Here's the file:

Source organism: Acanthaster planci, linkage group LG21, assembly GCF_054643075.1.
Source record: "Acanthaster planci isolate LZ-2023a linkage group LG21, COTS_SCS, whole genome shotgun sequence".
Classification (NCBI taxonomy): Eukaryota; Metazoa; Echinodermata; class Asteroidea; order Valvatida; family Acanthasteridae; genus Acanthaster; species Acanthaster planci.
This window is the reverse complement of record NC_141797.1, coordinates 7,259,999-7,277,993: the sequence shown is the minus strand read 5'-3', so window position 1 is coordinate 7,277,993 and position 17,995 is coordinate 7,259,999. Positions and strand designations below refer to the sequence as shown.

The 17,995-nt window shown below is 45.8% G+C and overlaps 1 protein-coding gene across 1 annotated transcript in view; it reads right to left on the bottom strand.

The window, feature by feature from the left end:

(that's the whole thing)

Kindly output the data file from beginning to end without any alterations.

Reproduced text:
Source organism: Acanthaster planci, linkage group LG21, assembly GCF_054643075.1.
Source record: "Acanthaster planci isolate LZ-2023a linkage group LG21, COTS_SCS, whole genome shotgun sequence".
Classification (NCBI taxonomy): Eukaryota; Metazoa; Echinodermata; class Asteroidea; order Valvatida; family Acanthasteridae; genus Acanthaster; species Acanthaster planci.
This window is the reverse complement of record NC_141797.1, coordinates 7,259,999-7,277,993: the sequence shown is the minus strand read 5'-3', so window position 1 is coordinate 7,277,993 and position 17,995 is coordinate 7,259,999. Positions and strand designations below refer to the sequence as shown.

The 17,995-nt window shown below is 45.8% G+C and overlaps 1 protein-coding gene across 1 annotated transcript in view; it reads right to left on the bottom strand.

The window, feature by feature from the left end: